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 FED 1d T.S.V.V.S F93- "No Name", fake or not?

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Mosasaurus2 Posted - Dec 12 2016 : 09:50:08 AM
(On the RFF-site I published this question first. Some gentle people referred to this site... Therefore .. there we go again:)

Hello. My name is Ad. I am new on this forum. And first of all: my apologies for my somewhat poor English. My subject is a FED camera.
This summer I went on vacation in Germany. Being a collector of (rangefinder) cameras I bought in the neighbourhood of Dresden three cameras in a small, dark "antique"/junk-store: a Kiev (3A) and two Leica copies, Russian, according to the seller. One copy with a (CZJ - Tessar, nr. 3617223) lens, the other without a lens. I saw that one of the Leica-copies was chromed. All 3 together: € 50. Three weeks later, at home again, I discovered some strange things on the two Leica-copies: no inscriptions for example, and a square mounting plate behind the lens. I'm no "connaisseur" of Leica cameras or Leica-copies. So I contacted "TomTiger" Piel (https://tomtiger.home.xs4all.nl/fakes.html ).
He assumed these two cameras were Feds with a Contax-mount (T.S.V.V.S F93- "No Name", from the "Princelle" Catalogue). (Very?) Rare. But he also wrote that these types were often counterfeited! (The camera looks exactly like the PH1005 on the website: http://www.sovietcams.com/index.php?1556498228, except the lens of course.)
So, before I will spend some money for a CLA and/or a repair, I want to know if these 2 old cameras are original FED's TSVVS F93-No Name or fakes ...........
I hope this forumsite can give me more information.
My question to you is: Can anyone tell me how I can see whether these cameras are original "No Name" FEDs or counterfeited?
Also I'll have to detect if the cameras are well functioning. Therefore I have to read a manual of the FED 1d first. If a repair is necessary (and when it is unmistakable that the copies are original), I would be interested in CLA costs and persons who are capable to do a CLA. (Assuming it is too difficult to do it yourself, follow the link, for example, to J.Javier: http://jay.fedka.com/index_files/Page466.htm). Later I will be interested in the strange history of this hybrid camera. But first of all I'll have to wait for answers at my first question: original or not.
I have made some pictures. Please let me know which are relevant.
In advance, thanks for your answers and responses, any help will be appreciated.
Kind regards,

*) P.S. I saw that that there are 4 very minor differences between both oldies: on the chromed version are 2 inscriptions of small arrows: one (curved) nearby the button/switch of the reversing lever, the other (straight) nearby the filmcounter; otherwise on the other version is on the bottom a small black button mounted (looks like a flash contact...). And last: the 6 screws on de upperplate (3 front, 3 back) are not exactly placed on the same spots.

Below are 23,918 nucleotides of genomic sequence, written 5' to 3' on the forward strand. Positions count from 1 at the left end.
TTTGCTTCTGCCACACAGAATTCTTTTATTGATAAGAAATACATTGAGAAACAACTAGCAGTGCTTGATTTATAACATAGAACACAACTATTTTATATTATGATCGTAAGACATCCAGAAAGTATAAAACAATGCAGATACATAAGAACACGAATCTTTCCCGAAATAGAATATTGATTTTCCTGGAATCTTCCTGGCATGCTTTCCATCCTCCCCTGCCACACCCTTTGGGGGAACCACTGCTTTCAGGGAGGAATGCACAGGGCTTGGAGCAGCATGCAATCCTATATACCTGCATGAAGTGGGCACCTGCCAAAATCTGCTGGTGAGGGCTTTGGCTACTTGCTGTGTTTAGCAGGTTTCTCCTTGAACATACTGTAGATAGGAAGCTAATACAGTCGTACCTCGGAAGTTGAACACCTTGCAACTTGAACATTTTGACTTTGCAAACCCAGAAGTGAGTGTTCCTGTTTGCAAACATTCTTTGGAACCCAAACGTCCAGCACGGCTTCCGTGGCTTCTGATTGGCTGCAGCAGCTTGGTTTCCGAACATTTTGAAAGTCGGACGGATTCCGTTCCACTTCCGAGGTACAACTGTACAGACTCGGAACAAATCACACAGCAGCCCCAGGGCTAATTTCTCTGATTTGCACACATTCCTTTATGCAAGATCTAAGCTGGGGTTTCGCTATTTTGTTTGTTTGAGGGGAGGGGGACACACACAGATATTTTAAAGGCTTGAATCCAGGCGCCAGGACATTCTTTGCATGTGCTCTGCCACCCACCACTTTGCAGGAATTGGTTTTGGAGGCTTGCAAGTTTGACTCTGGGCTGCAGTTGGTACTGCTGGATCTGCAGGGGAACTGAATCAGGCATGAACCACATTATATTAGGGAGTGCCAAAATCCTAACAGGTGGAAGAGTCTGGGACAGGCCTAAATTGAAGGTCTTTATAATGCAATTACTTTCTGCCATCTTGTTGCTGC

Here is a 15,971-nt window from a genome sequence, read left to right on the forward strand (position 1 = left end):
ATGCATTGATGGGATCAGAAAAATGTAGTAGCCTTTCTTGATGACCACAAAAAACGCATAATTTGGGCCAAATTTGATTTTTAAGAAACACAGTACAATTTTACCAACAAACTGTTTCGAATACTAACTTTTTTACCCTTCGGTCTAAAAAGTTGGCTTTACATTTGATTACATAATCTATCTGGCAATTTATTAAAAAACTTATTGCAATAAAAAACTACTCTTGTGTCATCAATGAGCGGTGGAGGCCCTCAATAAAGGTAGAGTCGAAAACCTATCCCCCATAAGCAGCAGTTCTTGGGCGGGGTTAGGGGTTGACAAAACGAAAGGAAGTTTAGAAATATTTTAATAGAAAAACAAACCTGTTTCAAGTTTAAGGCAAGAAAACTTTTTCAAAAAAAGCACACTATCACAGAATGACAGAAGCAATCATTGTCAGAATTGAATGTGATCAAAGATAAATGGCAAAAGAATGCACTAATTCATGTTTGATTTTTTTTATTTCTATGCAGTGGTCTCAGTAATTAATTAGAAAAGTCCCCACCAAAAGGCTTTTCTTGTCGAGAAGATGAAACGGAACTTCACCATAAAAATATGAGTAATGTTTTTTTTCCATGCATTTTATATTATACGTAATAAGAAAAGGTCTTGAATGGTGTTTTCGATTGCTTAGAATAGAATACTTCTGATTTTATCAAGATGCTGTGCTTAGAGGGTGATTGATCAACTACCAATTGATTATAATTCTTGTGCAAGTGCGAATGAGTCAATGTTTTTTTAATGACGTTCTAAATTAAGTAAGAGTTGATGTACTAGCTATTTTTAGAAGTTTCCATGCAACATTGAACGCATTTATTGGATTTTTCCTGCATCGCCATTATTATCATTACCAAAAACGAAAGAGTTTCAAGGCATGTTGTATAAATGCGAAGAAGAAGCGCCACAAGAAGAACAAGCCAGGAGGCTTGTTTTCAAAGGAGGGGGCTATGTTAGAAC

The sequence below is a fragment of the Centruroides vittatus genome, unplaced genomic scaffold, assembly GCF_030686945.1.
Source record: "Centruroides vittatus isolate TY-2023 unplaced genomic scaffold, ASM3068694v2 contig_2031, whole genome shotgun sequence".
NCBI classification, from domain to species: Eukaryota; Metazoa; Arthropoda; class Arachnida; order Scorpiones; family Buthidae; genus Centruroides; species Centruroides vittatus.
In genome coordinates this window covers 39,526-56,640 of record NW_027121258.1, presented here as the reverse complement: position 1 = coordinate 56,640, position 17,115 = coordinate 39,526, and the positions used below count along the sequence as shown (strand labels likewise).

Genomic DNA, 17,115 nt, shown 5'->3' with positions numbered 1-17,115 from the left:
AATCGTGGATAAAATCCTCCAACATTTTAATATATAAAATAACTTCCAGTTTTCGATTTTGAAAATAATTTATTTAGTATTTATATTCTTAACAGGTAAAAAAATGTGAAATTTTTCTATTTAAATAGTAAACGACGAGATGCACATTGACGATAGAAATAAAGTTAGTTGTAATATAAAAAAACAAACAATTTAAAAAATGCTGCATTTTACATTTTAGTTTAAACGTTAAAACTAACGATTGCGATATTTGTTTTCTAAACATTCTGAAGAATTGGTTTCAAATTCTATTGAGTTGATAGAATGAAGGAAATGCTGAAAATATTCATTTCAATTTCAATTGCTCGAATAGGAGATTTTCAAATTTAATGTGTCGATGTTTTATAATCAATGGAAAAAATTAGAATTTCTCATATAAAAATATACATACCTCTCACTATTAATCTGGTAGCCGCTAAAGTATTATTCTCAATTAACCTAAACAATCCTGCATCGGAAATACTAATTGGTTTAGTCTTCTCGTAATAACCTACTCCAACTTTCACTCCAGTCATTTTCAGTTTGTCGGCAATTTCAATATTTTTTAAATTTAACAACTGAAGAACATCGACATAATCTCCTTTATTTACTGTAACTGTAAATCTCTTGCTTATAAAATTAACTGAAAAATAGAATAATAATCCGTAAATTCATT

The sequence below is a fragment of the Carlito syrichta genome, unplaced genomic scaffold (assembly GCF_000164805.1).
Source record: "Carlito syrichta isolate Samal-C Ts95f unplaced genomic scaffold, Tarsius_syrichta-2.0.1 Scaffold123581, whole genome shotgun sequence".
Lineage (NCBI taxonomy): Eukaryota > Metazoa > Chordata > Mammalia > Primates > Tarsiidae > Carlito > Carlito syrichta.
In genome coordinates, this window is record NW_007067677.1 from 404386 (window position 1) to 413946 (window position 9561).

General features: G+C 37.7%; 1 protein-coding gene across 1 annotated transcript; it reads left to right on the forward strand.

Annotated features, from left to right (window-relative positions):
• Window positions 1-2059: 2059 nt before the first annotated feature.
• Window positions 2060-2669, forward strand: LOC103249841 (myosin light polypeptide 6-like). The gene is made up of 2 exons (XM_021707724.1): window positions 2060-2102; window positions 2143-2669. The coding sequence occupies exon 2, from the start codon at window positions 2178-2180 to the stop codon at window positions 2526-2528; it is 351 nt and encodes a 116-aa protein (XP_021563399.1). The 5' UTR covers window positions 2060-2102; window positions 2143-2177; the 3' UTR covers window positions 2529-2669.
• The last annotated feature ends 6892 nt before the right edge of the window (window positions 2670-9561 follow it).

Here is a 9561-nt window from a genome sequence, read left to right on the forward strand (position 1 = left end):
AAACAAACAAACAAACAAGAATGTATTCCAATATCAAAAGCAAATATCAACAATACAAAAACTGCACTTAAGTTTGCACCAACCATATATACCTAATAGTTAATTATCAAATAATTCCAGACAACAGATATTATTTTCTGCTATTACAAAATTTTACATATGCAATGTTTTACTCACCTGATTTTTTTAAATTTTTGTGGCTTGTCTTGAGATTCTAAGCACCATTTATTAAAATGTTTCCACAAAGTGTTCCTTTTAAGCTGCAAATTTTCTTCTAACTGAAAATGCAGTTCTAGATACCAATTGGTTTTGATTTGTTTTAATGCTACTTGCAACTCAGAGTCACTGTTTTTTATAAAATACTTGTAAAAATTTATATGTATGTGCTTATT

50   L A T E S T    R E P L I E S    (Newest First)
Mosasaurus Posted - Oct 19 2021 : 07:43:43 AM
After some years I write again. My healthy condition is not so well, so I am selling my camera collection on Marktplaats.nl (not so easy).
The TSVVS/FED-camera's however, I will post them here.
Here on this Forum are the real "connaisseurs"...
So if you are interested, please let me know.
e-mail: cwm.van.hout@hccnet.nl

nightphoto Posted - Dec 23 2016 : 11:45:08 AM
Hello Ad,
This camera No. 577 used to be in my collection. I sold it to the seller who is offering it now. It is 100% authentic and in great condition too. Nice to see it again. Happy Holidays to you all!

Regards, Bill

Mosasaurus2 Posted - Dec 23 2016 : 08:18:06 AM
Hello, a little bit off topic: TSVVS #577 http://www.ebay.co.uk/itm/FED-TSVVS-Russian-Camera-577-with-Sonnar-2-50-mm-Lens-/282264688521?hash=item41b8495789:g:y28AAOSwcUBYVdos
Jacques M. Posted - Dec 20 2016 : 12:01:11 PM

Thanks, Ilya.
By its number, this Tessar belongs to a series with Exakta mount, delivered the 13/07/48, by the Thiele. OK for the date. But not really understandable for the mount...

And it seems that the regular engravings on the upper plate don't exist on Ilya's camera: no arrow towards the counter frame (just a point), idem for the arrow and the "B" under the rewind lever... just like one of Ad's cameras.

Our enquiry is not finished...

PS: Aidas cannot help us.
ilyast Posted - Dec 20 2016 : 09:21:58 AM


Jacques M. Posted - Dec 20 2016 : 04:37:31 AM
I think too, Juhani.

What a strange mount for your Tessar, Ilya! Where does it come from? Could you tell the s/n of the lens? The release spring seems a bit special, with its three screws. Well, so, a "no name" more! Finally, they are not so rare! Always no internal number?

Thanks! Jacques.
cedricfan Posted - Dec 19 2016 : 10:54:41 PM
Fake would be easy to make perfect with better tools than back then. And in a fake something this visible would not be left this raw.

Best regards,
ilyast Posted - Dec 19 2016 : 6:27:19 PM



Mosasaurus2 Posted - Dec 19 2016 : 4:17:58 PM
Hello Jacques,
The viewfinders. The chromed first.



Mosasaurus2 Posted - Dec 19 2016 : 4:05:00 PM
Hello Jacques,
No, you are not wrong. The rectangle viewfinder is vertical not well centered. Something lower. And that makes the difference! (On the internet I can't see any TSVVS which has a "lower" viewfinder. So this is OR interesting (and need research) OR a clue that they are fakes...?
Anyway, they look somewhat clumsy...
Jacques M. Posted - Dec 19 2016 : 10:39:54 AM